A direct link to the above video is at http://www.youtube.com/watch?v=_wr5oO9fJWU
"Utterly charming, beautifully illustrated, and elegantly designed, O is for Omniverse is a book to be read aloud, again and again." - David Jay Brown
David Jay Brown has been a good friend to this project, offering very kind words for both of my books. He is the author of seven mind-expanding books about the evolution of consciousness, achieving optimal health, and the future, including four well-known volumes of interviews with leading-edge thinkers: Mavericks of the Mind, Voices from the Edge, Conversations on the Edge of the Apocalypse, and Mavericks of Medicine. David holds a master’s degree in psychobiology from New York University, and writes regularly for publications all over the globe, including Scientific American.
David is also one of the world's leading experts on psychedelics, and has acted as editor for issues of the Multidisciplinary Association for Psychedelic Studies newsletter: the MAPS Bulletin. One of my facebook friends is Rick Doblin, Ph.D, and Rick is the current Executive Director of MAPS. It was through Rick that I heard about an event they are holding in Los Angeles from December 10th to 12th this year which promises to be very interesting; it's called Catalysts: Psychedelics in Culture, Consciousness, and Creativity. Click here to see the facebook page dedicated to this event.
In recent entries like Extra-Dimensional Geometry and Thinking Bigger, we've been talking about how difficult it can be for our "monkey brains" to visualize extra dimensions. In Are Bees More Sixth-Dimensional, we looked at the startling evidence that bees use sixth-dimensional geometry to describe the location of food sources to each other through their complex dance patterns. How could a bee be able to think in six dimensions when even four can seem like a stretch for we human beings? For me, these discussions always come down to finding ways to picture what parts of our reality come from the extra dimensions which are at additional "right angles" to the four dimensions of spacetime, which leads us to the title of this entry.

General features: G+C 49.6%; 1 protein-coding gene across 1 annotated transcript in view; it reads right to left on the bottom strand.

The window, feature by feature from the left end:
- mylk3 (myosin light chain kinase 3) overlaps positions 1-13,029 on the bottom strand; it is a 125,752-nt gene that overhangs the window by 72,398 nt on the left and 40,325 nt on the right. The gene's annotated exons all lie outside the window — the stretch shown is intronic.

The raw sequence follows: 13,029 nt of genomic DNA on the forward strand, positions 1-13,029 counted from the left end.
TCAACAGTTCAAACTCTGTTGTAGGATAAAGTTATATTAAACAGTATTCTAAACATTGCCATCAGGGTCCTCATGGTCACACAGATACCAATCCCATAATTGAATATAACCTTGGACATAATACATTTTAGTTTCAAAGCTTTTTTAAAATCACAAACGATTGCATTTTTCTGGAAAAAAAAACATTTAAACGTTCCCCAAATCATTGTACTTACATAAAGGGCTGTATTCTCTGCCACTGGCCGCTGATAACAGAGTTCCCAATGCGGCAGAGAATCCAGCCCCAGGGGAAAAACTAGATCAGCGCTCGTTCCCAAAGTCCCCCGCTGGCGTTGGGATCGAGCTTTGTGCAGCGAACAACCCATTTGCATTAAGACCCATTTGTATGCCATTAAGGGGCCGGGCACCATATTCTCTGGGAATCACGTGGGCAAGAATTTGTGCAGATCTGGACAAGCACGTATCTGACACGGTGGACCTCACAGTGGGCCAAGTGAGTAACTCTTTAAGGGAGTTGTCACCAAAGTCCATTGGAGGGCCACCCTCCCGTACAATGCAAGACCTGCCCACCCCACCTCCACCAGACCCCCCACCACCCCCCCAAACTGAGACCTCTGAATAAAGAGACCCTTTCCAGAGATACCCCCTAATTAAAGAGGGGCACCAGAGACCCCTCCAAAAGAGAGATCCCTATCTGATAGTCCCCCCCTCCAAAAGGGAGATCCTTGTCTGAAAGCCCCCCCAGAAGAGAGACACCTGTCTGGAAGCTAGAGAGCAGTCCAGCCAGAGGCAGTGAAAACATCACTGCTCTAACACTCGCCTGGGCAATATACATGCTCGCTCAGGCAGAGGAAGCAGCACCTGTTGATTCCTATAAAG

I know I keep repeating myself on this topic, but people come to these blogs sometimes without having read other parts of my body of work so I want to be clear on this: I have no experience with psychedelics myself, and that leads me to the conclusion that people do not need to take psychedelics in order to visualize what lies beyond our reality. There are other paths to these insights. Nonetheless, I hear every day from people who have taken psychedelics of various kinds and tell me that my approach to describing how the dimensions are connected together makes a great deal of sense when applied to what they experienced, and in many cases has helped them to understand what they perceived.
Terence McKenna was a charismatic speaker, a philosopher, an author, and a strong advocate for psychedelics. With my project, I've spoken a number of times about Graham Hancock's amazing book Supernatural, which makes the claim that there are multiple ways for human beings to achieve altered states which allow them to peer into these additional realms, and psychedelics offer one of those ways. In the following YouTube video, you'll hear Terence McKenna voice a contracting view: he says psychedelics are the only way for people to open their minds up to these possibilities.
Terence on Psychedelics and Religion (thanks to Joshua Holmes for showing me this video!):